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Coach's absence affected Suma's showing
August 22, 2004 20:59 IST
Last Updated: August 22, 2004 21:00 IST
Shooter Suma Shirur says the absence of a coach and lack of experience of playing in finals stood between her and a podium finish at the Athens Olympics.
Shirur, who finished a creditable eighth in the 10-metre air rifle event, in which her more celebrated compatriot Anjali Bhagwat failed to qualify for the final, said she is happy with her performance in her maiden appearance at the Games.
"The competition was very tough and this being my first major international final, I needed an exceptionally good performance to win a medal", the 30-year-old Shirur said after returning from Athens on Sunday.
"But, overall, I'm happy with my performance as despite the very high standard I could make it to the final with some fine shooting.
"However, in the final I had only average performance, while I needed an exceptional final to win a medal," she added.
Shirur said the absence of a coach also affected the performance of all the shooters.
"Another drawback was that we were left without a coach to guide us during the mega event. Former coach Laszlo Szucsak of Hungary had really worked hard to make us good shooters after the spate of poor performances of the Indians in the eighties, when we could not even win medals in Commonwealth and other international events," Shirur said.
"With his guidance we became a force to reckon with not only in Asia but also worldwide," the Maharashtra girl said.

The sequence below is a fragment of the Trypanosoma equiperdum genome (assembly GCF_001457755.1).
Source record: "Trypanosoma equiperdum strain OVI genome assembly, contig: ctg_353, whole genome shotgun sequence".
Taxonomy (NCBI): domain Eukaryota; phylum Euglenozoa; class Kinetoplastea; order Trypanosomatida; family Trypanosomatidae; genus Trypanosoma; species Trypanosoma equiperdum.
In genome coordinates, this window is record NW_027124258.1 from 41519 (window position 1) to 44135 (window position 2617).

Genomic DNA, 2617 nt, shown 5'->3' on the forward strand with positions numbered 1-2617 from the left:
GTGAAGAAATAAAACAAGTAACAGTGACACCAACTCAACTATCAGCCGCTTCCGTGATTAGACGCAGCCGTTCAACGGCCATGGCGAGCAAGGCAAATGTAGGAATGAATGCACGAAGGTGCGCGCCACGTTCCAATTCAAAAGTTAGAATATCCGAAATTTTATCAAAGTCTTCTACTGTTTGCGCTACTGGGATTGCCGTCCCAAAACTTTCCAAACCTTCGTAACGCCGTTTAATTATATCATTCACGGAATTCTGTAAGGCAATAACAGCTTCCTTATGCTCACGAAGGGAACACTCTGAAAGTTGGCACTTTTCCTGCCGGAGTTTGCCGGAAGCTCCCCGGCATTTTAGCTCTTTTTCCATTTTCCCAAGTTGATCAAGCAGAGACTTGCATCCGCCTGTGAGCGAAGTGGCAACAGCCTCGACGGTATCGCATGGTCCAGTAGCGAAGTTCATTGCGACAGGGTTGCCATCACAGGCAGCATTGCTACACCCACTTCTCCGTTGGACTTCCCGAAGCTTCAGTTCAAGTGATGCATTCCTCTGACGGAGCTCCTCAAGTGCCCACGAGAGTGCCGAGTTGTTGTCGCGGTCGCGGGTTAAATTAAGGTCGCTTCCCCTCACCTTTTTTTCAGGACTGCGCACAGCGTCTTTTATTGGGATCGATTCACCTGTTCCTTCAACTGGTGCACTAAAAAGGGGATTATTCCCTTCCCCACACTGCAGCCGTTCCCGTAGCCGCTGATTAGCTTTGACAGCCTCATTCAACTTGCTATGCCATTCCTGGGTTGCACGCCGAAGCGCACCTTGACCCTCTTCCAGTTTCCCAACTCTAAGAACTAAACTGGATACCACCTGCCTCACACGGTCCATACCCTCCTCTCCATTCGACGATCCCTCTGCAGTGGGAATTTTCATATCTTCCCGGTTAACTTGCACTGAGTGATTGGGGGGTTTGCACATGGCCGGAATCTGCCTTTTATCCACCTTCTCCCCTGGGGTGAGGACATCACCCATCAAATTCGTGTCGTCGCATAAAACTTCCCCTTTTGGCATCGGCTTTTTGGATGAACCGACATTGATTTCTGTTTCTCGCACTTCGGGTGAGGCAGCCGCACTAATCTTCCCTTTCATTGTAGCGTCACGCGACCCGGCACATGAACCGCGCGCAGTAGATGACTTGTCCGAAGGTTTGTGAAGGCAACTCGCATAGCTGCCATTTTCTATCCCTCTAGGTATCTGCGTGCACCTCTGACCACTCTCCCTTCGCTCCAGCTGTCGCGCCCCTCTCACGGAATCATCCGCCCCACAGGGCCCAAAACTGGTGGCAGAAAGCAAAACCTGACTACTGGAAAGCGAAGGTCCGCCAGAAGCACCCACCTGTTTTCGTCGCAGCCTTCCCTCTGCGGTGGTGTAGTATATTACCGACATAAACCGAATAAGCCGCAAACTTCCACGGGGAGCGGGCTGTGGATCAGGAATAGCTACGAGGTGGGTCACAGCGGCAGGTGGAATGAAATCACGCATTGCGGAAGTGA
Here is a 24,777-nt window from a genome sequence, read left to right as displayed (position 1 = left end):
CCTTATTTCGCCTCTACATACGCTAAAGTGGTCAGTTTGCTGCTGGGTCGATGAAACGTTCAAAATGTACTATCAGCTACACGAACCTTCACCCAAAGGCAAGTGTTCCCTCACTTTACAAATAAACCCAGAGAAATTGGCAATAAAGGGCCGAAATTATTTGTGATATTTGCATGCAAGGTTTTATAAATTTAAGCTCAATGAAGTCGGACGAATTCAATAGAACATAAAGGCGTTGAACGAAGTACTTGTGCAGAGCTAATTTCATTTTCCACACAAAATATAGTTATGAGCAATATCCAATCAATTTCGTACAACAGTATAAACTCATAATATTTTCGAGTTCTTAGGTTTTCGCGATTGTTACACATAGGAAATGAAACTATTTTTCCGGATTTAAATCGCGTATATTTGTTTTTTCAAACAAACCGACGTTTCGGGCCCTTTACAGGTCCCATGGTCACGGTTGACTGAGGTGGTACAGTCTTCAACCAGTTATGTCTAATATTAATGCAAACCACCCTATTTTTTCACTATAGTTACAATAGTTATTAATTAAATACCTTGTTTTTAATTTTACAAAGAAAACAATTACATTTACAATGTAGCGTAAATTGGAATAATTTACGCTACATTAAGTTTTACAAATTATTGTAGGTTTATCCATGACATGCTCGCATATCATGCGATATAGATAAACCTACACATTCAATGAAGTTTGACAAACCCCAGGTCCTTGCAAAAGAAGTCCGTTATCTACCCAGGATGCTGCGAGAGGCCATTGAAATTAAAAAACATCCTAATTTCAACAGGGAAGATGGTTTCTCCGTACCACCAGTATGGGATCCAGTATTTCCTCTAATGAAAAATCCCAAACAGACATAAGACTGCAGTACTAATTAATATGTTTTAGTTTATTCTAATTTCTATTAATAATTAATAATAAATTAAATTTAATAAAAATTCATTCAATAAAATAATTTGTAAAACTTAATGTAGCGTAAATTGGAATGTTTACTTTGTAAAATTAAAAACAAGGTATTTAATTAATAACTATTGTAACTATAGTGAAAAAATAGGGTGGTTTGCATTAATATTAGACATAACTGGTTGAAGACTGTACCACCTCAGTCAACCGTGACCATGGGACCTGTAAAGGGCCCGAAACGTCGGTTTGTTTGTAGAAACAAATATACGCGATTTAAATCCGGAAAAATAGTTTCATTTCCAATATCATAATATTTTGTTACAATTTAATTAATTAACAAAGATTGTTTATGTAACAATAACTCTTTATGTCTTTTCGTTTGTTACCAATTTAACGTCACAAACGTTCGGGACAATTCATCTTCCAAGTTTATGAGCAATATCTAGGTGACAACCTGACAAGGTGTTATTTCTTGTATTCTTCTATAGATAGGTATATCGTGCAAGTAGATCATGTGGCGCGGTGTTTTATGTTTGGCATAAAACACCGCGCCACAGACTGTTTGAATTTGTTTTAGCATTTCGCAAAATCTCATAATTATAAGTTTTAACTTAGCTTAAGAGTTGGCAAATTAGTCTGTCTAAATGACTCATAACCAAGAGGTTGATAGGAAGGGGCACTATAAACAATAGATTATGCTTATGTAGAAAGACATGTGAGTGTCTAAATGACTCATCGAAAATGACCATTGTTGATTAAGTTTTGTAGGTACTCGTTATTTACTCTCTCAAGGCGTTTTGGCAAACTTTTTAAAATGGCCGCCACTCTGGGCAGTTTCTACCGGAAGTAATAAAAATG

Szucsak decided to quit as Indian coach a few months before the Games and took up a new assignment with the Japanese national team.
"I was seeking his advice on and off which also helped me perform till the final. But I couldn't finish it off as well as I wanted to," Shirur said.
"I'm also thankful to the Japanese shooters who let me train with them a couple of months ago though they knew that I was one of their opponents in the Olympics."
Shirur observed that the standard of the Games has drastically risen in last four years.
"Even the standard in the Olympics has gone up by leaps and bounds. Previously the yardstick (standard) was 397 points, but in the Athens Games it was 399, which clearly shows the very high standard one has to perform at," she said.
"Out of the eight Olympic quotas, who can make it to the competition, only two from India (she and Abhinav Bindra) could qualify, which clearly shows the competition level has gone up and I hope I can give a better performance in future international competitions," Shirur added.
Asked whether she was aware of Anjali's poor show in the same event during the competition, Shirur replied in the negative and said, "I was more focused on my performance and only came to know about the other Indian participants after the final."